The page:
This week, we step away from your product and the framework supporting it to discuss perhaps the most important quality your startup will bring out from you, versatility.
Starting your own business means navigating through a constantly evolving work environment; that your role as a founder will require you and your team to adapt to the changing needs of your business and its customer base. Episode 33 and 34 guest Alex Fries has been around the entrepreneurial block a few times now, in both Switzerland and Silicon Valley and has since started a venture company investing in over 50 startups! We talked to Alex about the various roles a CEO takes on throughout a company’s lifespan.
In this blog post we will discuss your mission throughout the following five divisions:
To listen to the full interview with Alex Fries, click here.
Fundraising, fundraising, and more fundraising! The CEO is the best fundraiser of any company. Though the title sounds glamorous, the CEO is doing much of the dirty work, going out, making pitches and getting investors in. If your company has demonstrated traction and growth, investors will compete to give you money!
While raising funds, the CEO is also focusing on strategy by keeping an eye on cash and keeping as much of it as possible in the company to use it for growth. In our previous blog post we discussed one example of cash management by paying invoices on the day they are due. When it comes to strategy, it means having a plan for the cash and fundraising early enough in your timeline so that you aren’t blindsided by running dry.
It’s not the first time you’re hearing it from us, but in addition to effective fundraising, hiring the right people is imperative to a successful startup. In these early stages, having a strong team allows you to delegate and continue to focus on fundraising.
As your business grows and your team grows, the more your role as CEO will turn into a management position. You’ll have to learn to manage your people, their problems, the documentation surrounding it. As the company grows, so will your team and the original roles they had made not complement the state of the company.
As your business grows and hopefully propagates into other markets, making a lot of noise to follow that growth becomes a crucial task. Although marketing is far more than just PR, it plays a valuable role in promoting your business as part of your Four P’s toolbox. A successful company is fearless when it comes to making a ton of noise through their press releases. New version of your product? PR. New employee? PR. New markets? PR! Making noise makes you part of the language of the product. It takes a lot to associate your brand with a product and the more you push yourself into the language, the more salient the association will be.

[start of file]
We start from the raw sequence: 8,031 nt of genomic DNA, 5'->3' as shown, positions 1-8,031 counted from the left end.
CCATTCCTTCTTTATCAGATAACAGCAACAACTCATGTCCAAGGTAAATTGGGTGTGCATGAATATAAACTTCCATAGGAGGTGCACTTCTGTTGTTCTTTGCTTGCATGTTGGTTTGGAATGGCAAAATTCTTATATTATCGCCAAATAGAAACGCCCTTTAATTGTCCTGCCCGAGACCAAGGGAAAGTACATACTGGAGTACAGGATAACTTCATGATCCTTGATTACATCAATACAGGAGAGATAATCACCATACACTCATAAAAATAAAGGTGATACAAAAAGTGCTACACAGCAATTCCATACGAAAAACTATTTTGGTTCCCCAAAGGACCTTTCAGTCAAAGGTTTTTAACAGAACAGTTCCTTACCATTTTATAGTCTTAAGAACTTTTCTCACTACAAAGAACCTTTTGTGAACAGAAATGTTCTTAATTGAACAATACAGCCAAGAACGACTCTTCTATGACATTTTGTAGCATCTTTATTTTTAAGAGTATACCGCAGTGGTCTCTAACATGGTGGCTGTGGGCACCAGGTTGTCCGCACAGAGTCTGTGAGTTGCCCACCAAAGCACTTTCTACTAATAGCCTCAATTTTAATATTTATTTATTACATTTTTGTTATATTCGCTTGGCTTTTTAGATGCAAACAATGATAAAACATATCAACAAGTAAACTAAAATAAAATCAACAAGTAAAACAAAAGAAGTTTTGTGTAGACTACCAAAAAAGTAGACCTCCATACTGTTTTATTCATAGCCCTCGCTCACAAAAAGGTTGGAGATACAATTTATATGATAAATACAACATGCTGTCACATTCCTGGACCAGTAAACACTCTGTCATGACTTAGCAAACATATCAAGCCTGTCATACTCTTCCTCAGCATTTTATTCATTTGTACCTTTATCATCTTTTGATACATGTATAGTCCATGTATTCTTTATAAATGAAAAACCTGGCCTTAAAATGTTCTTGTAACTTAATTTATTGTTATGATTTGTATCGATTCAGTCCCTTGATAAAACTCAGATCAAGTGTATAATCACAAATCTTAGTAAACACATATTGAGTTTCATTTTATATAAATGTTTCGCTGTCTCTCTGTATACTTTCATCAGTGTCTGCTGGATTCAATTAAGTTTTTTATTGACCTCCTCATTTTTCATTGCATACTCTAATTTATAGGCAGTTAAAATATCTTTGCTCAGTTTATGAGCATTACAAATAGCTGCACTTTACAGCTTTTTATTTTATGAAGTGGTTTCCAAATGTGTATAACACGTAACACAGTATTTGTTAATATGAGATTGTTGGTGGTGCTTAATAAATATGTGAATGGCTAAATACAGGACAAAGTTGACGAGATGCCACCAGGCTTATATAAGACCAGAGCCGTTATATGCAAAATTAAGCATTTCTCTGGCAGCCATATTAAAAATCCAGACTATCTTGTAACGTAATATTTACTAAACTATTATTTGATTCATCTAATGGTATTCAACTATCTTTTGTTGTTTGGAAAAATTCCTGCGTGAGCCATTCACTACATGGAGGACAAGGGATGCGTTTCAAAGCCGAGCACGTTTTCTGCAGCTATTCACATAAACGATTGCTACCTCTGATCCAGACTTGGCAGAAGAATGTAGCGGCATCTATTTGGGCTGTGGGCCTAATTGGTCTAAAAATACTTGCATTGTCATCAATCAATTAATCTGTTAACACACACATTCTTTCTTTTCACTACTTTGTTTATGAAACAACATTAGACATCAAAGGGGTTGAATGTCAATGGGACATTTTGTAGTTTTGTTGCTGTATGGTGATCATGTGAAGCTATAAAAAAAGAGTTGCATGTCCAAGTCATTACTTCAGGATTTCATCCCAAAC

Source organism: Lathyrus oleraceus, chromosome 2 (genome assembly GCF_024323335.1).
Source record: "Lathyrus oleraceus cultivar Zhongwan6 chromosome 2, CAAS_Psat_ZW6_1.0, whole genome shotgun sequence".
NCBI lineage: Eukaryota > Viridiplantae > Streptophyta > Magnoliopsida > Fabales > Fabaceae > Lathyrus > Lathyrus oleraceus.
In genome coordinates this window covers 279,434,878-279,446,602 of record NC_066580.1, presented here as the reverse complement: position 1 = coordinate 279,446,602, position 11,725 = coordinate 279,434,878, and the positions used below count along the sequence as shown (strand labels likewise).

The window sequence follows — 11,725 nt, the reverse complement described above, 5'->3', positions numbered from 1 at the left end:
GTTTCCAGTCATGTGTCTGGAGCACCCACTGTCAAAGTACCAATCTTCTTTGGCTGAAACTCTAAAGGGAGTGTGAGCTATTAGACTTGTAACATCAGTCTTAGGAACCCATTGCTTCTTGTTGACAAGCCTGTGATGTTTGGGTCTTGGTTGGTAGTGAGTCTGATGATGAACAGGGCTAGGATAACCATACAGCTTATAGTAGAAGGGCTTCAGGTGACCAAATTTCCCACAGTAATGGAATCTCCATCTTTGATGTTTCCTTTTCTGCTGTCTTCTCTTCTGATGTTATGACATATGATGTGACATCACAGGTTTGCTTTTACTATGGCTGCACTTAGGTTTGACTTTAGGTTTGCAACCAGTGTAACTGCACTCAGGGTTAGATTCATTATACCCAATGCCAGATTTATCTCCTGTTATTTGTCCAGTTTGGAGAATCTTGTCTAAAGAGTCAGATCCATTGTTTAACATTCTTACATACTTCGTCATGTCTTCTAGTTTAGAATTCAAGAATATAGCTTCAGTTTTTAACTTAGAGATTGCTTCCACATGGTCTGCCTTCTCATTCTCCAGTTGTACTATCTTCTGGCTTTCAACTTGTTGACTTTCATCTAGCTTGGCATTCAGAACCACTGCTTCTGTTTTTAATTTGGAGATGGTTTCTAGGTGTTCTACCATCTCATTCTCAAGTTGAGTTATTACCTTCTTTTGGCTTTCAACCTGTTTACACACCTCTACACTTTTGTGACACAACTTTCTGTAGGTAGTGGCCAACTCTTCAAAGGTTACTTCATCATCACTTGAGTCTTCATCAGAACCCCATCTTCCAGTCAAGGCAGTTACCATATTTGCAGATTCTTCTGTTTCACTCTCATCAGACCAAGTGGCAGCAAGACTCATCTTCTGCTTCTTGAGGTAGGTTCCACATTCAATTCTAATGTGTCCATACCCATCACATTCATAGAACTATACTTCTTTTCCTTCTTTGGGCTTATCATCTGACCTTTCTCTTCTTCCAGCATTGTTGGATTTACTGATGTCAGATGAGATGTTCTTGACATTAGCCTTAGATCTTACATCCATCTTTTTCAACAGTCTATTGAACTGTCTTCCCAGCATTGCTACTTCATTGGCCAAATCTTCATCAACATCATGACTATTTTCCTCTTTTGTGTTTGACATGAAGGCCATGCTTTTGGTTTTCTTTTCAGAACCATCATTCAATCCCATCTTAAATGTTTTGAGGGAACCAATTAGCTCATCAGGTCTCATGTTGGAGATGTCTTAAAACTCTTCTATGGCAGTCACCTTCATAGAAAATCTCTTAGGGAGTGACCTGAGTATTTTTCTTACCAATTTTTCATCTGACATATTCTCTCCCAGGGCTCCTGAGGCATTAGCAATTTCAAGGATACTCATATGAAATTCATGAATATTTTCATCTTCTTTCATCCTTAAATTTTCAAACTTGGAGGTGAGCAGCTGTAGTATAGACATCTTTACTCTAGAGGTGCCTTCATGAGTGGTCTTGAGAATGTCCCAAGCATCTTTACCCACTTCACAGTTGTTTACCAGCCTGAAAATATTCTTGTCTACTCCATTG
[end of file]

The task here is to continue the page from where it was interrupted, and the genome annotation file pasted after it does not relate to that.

It’s no surprise that the majority of struggles a CEO will face are those embedded in the very roles which define them. Namely, managing the people involved in your startup!
Managing Investors: Your investors will ask a lot from you, but all investors will ask the same questions from round to round. Consequently, it’s simple enough to be organized and prepared to inform every investor, big or small, through monthly reporting. Be transparent about your cash management, your burn rate and be very clear about what help you might need from your investors.
Managing Your Team: Whether you’re hiring through word of mouth, LinkedIn or poaching from other companies, the best thing you can do is to hire someone who is going to be passionate about the business with you. It’s best to distinguish between those who are committed to the role and those who just need a job to put food on the table. It’s ideal to have a mixed team with both experienced people and some who are fresh out of college. Older employees will save you a lot of time by bringing valuable, sometimes hard-learned lessons to the table.
Note: Finding the right fit for roles in your team won’t be easy, often you’ll have to bring the passion to the talent you want to acquire and, sometimes the talent you need is engaged in a different project. Don’t be afraid of poaching the people you need by instilling passion in them and aligning yourselves with each others vision for a successful career in startups.
You’re going to be faced with the question of how to build your board. The best practice is to involve two founders, two investors, and one neutral person, who isn’t paid but perhaps has some stock options to incentivize them in their important role.
The job of the board is to help keep the burn rate low. Often a CEO will feel the urge to push growth, especially when there is extra cash in the jar, and that’s exactly where a diversely selected board can come in to help keep an eye on things, and help make more informed, patient and calculated decisions.
Most CEO’s will claim that it was a gut decision when it came time to move on from the company. However, put simply, that gut feeling often comes from a place of growth. Perhaps the company has evolved beyond your own scope or speciality or you have grown out of the company. A good CEO is aware of their strengths and knows what they should focus on, maybe it’s time you focus on strategy, or remain chairman… perhaps the board will be the one to say this one isn’t right anymore. However about ⅓ of the time, if your team is strong, you should be able to stay on all the way throughout the companies lifespan.